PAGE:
Pittsburgh Steelers: Should They Draft a Speed or Power Running Back?
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For a team that put an emphasis on running the football, the Pittsburgh Steelers were not very good at it last season.
Despite running the ball on what seemed like nearly every offensive play, the Steelers finished 26th in the league in rushing with only 1,537 yards—their lowest since 2003 (1,488 yards) and fifth-lowest in the past 50 years.
Whether it was Jonathan Dwyer, Isaac Redman or Rashard Mendenhall, the Steelers were just never able to establish the ground game.
Dwyer’s 623 yards was the lowest by a Steelers leading rusher in a 16-game schedule since Merril Hoge ran for 610 yards in 1991.
Redman was unable to establish a power game, with only 410 yards on the ground, while the team’s most talented back—Rashard Mendenhall—finished with just 182 yards on 51 carries.
Even the speed of Chris Rainey was ineffective, as he ran for 102 yards on 26 carries.
Now with Rainey released and Dwyer, Redman and Mendenhall all free agents, the Steelers have an opportunity to get a fresh start, as they attempt to rebuild their backfield.
Whoever lines up behind quarterback Ben Roethlisberger should be running behind a rejuvenated offensive line, with Jack Bicknell Jr. now the offensive coach.
Bicknell plans to put an emphasis on smaller, athletic linemen who can move and may implement more of a zone-blocking scheme. But much of what he does will be based on the running back the Steelers go with in 2013.
Considering the Steelers have a number of athletic linemen including Maurkice Pouncey, David DeCastro and Mike Adams, they may look for more of a speed back who can get to the outside and take advantage of cut-back lanes.
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Kenjon Barner is a burner from Oregon who ran the 40 in 4.52 seconds and has some of the best straight-line speed in the draft. However, he is only 196 pounds and may not have the size to run between the tackles. Plus, after watching Rainey get beat up last season—even on average hits—the Steelers will need to find a running back with a combination of speed and size.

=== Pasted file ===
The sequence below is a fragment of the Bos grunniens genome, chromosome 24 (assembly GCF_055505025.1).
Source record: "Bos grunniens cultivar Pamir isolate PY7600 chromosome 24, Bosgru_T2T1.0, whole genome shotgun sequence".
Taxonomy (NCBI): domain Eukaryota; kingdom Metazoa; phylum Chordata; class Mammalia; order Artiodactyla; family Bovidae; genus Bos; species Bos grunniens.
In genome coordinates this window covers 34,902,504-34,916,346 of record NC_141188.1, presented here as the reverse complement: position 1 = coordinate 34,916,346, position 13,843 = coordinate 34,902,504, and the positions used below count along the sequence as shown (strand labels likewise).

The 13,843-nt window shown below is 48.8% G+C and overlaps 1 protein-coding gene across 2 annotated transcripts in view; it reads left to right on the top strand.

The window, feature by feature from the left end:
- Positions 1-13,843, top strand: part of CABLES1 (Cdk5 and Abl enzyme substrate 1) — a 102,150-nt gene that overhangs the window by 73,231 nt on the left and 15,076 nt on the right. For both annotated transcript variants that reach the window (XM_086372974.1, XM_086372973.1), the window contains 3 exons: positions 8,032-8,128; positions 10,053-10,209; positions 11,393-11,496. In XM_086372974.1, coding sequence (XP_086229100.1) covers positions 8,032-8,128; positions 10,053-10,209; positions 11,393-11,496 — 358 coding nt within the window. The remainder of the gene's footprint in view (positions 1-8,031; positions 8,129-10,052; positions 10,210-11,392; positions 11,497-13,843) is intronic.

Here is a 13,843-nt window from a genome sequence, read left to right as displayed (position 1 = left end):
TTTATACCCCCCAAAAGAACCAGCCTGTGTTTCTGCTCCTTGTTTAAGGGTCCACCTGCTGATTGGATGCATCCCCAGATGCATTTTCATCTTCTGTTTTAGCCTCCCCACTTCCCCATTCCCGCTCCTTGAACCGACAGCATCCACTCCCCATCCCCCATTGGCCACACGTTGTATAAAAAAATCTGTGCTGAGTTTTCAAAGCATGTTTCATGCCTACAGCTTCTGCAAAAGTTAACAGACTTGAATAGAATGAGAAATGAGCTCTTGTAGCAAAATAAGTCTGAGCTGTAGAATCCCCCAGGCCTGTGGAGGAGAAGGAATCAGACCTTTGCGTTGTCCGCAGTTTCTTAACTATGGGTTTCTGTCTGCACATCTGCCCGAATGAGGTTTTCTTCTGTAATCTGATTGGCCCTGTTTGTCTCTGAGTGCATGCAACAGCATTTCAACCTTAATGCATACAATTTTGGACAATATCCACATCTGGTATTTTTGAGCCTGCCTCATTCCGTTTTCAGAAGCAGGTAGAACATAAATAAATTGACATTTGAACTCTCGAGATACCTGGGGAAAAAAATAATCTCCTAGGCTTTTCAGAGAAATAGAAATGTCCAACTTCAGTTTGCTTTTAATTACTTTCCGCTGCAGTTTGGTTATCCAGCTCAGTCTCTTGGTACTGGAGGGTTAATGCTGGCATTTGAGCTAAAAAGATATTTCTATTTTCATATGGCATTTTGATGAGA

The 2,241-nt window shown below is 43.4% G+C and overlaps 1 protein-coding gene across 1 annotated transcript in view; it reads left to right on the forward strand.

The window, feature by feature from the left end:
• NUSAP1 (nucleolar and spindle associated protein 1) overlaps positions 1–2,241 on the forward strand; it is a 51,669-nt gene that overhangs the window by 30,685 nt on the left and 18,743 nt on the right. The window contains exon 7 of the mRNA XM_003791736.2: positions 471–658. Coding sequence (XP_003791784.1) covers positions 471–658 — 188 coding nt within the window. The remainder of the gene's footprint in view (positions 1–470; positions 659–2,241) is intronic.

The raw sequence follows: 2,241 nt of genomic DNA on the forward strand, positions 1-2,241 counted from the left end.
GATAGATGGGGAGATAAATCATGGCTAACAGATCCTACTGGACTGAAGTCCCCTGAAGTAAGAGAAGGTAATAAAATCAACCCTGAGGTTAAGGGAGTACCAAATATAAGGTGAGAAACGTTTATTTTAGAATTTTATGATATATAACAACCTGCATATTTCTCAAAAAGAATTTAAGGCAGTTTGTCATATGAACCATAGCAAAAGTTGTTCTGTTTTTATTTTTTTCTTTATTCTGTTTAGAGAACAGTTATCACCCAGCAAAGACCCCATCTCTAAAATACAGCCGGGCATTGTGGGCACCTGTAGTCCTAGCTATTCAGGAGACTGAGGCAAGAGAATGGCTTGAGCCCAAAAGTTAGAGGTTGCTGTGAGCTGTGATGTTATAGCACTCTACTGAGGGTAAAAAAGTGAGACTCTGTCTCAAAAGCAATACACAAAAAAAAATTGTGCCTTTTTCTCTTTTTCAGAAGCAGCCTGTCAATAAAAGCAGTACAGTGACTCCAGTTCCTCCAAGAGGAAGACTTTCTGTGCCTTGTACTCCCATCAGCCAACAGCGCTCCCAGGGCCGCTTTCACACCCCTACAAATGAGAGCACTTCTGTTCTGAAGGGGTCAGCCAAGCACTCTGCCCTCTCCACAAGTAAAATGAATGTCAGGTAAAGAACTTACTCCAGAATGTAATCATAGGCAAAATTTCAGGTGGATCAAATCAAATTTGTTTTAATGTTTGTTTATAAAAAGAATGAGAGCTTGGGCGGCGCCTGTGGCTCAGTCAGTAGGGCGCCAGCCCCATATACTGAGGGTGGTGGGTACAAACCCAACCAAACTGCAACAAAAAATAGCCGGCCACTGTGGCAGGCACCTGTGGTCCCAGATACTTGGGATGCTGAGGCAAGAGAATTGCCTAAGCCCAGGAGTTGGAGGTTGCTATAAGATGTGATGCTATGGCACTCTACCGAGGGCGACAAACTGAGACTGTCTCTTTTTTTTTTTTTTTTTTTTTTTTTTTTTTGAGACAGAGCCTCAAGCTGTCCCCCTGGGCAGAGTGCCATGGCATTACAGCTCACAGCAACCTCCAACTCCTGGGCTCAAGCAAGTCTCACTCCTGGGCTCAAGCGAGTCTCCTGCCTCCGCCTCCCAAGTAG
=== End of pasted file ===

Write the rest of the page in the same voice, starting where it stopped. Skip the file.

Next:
A back such as Knile Davis—at 227 pounds—has terrific size and speed, running the 40-yard dash in 4.37 seconds. However, with a history of injuries, he is not the dependable back the Steelers need.
But should the Steelers overlook some of these deficiencies to get a potential home-run hitter?
After watching the backs last season, it may be worth the risk.
It would be like a return to the days of Willie Parker, where he may get stuffed at the line for most of the day, but then break off an 80-yard touchdown run.
Which type of running back do you want the Steelers to draft?
Ideally, the Steelers would be able to find a more complete back who could consistently pick up four yards per carry.
But that is often times difficult to do with the faster backs, because they are smaller and get tackled easier.
Instead, the Steelers could go with a power back in the mold of Jerome Bettis, or more recently Redman and Dwyer.
Selecting a power back would provide the Steelers with a player who could consistently pick up four yards per carry, but is never a threat for a big play. It would be more of a return to the “three yards and a cloud of dust” offense.
While that may not be appealing to all, a power back would provide the Steelers with more of a consistent presence, as well as a runner who could excel in the red zone.
It just so happens that one of the best running-back prospects is a power runner.
Eddie Lacy did not run at the NFL Scouting Combine, but he is a north-south runner who has power between the tackles and is a perfect fit for what the Steelers do on offense—at least what they used to do.
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The Steelers could also wait until later and grab the 6’1” 230-pound Le’Veon Bell. Though he doesn’t have the same upside as Lacy, he is a chain mover and could be that consistent presence the Steelers crave.
But when it comes down to it, the Steelers can easily bring back a couple of power backs with Dwyer and Redman and do not necessarily need to add another. But they do not need a pure speed back, either.
Instead, the Steelers need someone to replace Mendenhall, and thus a back with a combination of power and speed.
This means that running backs such as Giovani Bernard, Joseph Randle or Mike Gillislee are more in the all-around mold of running back that the Steelers should be looking for in this draft.
Of course, there is always the talented but risky Marcus Lattimore, who would have been the top running back in the draft if not for back-to-back seasons with major knee injuries.
Regardless of who the Steelers select, they need to find a running back who can carry the load.
There are enough role players on the team, and now they must acquire the type of running back who can help take the offense to the next level.
All combine results courtesy of NFL.com.
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